It was the Commonwealth which initiated the idea – now worth well over $100 billion worldwide – of bilateral and multilateral debt relief.
It was the Commonwealth which pioneered the science of the small state, bringing the World Bank with it.
And today our work embraces global governance, climate change, HIV/AIDS, and newer areas, like urbanization.
It is this constant change, constant renewal, and constant re-evaluation in the face of a fast-moving, rather precarious world, which led our Heads of Government to call for an Eminent Persons Group to help us look at ourselves afresh.
The ‘EPG’ is tasked to help us increase our impact, strengthen our networks, and raise our profile.
Patricia Francis, head of the International Trade Centre in Geneva – who will close this seminar today – is a valued member of that group, and she is its prime advocate for greater Commonwealth trade links.
It is this same need to be ever-quick on our feet which brings us here today.
The underlying opportunity is the chance to take what we have, and make more of it.
For we are a Commonwealth of governments and of peoples, and I speak often of the three-legged Commonwealth stool which brings together the public sector, the private sector, and the ‘third’ sector – that of civil society.
Of these, it is today’s constituency – the private sector – which is our newest official community.
It can be traced to Heads of Governments’ decision to set up the Commonwealth Business Council in Edinburgh in 1997.
The CBC is charged with promoting trade, business and investment across the Commonwealth.
But of course the trading has existed between Commonwealth members for centuries.
Indeed it is in trade that Commonwealth countries have interacted the longest.
In the field of democratic strengthening and of social development, they can put their networks to good use in sharing ideas and best practice: indeed I do not waiver – this is the Commonwealth’s core function at the governmental level.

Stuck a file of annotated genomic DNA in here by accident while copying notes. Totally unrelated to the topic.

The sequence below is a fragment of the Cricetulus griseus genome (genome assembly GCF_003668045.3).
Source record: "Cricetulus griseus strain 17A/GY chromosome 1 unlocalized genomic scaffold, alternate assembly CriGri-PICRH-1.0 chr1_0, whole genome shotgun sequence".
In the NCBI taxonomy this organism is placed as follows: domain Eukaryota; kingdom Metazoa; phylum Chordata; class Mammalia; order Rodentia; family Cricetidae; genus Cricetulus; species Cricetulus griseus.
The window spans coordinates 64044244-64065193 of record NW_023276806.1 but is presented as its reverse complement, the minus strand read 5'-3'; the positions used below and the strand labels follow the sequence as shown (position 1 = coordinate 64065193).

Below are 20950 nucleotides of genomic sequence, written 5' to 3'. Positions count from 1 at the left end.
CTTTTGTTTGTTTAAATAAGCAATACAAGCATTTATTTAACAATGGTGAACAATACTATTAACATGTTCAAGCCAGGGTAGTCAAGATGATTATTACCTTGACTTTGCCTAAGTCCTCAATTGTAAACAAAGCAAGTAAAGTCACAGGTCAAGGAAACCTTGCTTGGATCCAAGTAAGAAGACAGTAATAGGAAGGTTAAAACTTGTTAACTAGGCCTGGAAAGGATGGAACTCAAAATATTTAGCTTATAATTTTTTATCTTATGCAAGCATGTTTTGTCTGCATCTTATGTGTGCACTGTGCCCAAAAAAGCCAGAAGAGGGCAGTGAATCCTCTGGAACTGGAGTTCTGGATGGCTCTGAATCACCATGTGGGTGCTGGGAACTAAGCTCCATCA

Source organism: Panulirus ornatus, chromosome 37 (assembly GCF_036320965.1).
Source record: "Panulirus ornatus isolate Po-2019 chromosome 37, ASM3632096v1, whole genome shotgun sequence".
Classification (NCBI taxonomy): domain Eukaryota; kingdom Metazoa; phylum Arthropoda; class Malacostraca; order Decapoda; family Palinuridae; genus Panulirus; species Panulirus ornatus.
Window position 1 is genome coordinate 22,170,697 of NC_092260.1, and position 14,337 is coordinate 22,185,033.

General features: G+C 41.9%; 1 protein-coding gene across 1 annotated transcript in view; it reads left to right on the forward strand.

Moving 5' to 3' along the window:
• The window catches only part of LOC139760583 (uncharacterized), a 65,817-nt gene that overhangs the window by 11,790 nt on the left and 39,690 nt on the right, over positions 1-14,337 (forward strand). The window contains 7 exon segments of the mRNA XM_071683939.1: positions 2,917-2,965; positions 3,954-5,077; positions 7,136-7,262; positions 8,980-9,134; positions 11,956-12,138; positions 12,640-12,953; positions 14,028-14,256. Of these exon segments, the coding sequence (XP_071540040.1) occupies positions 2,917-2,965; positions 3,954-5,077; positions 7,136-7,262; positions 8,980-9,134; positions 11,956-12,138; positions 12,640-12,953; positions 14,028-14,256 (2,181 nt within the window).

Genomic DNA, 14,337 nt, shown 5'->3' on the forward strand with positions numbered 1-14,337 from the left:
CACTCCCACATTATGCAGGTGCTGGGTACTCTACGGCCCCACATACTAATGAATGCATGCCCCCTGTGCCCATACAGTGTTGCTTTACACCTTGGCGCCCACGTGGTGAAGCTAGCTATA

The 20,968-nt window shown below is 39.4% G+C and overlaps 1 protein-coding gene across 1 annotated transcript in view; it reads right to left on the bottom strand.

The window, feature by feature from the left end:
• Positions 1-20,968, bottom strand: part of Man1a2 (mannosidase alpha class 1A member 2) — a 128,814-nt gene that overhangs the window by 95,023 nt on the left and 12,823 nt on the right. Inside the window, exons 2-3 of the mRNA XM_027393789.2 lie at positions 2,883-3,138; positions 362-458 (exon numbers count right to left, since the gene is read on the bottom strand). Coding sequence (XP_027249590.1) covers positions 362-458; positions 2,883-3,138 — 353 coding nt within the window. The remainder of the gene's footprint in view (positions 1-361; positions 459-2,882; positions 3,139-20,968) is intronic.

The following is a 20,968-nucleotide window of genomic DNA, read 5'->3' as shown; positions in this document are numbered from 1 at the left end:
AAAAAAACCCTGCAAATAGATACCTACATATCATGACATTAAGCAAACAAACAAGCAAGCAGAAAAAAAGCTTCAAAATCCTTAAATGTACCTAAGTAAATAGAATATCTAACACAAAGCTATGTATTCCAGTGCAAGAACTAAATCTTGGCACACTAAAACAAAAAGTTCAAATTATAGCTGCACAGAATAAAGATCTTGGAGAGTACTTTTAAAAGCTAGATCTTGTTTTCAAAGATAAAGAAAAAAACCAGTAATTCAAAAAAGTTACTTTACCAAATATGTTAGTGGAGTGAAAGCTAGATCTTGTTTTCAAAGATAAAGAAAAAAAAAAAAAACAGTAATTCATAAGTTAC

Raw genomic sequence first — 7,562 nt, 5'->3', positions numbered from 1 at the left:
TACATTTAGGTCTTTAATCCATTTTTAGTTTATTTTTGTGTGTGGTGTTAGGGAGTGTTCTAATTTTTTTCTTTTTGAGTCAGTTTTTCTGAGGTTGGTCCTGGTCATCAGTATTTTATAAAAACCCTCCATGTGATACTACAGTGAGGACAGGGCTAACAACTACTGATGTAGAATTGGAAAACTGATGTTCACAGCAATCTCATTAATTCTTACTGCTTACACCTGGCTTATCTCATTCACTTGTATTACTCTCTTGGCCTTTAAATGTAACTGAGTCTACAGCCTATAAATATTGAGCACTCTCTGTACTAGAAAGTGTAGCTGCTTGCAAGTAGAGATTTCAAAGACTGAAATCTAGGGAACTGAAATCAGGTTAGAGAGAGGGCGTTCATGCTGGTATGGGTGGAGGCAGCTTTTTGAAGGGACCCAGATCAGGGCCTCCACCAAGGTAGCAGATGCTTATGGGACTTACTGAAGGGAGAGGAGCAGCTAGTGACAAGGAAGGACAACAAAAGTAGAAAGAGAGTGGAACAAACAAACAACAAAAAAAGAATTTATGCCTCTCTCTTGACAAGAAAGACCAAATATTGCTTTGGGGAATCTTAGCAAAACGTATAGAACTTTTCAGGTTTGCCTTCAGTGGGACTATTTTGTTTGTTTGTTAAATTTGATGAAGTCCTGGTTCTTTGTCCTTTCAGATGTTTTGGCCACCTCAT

But it is perhaps in the field of trade that our country-to-country links can most obviously be manifested, and where we – as a community – can be more dynamic.
Our newest member, Rwanda, said as much: it was its eye on new trade opportunities which a key reason why it sought Commonwealth membership.
But before I celebrate the so-called ‘Commonwealth effect’, let me at least put it in context.
Because – like our organizers today – we are first and foremost a Company of World Traders, not Commonwealth ones.
This is the result of being globalists in a globalizing world, and believers in collective solutions to collective challenges.
And this globalist outlook is why we seek a global, rules-based multilateral trading system, under the auspices of the WTO
That is the best show in town: this is the most effective path by which developing states can grow sustainably, and for the long-term, out of poverty.
And these rules should be made more bearable for the poorer, developing, countries.
It is why we are strong advocates for the Doha Round, and also why we support ‘Aid for Trade’ – in other words, the kinds of ‘leg-up’ which the developed world can give the developing, to allow them to trade.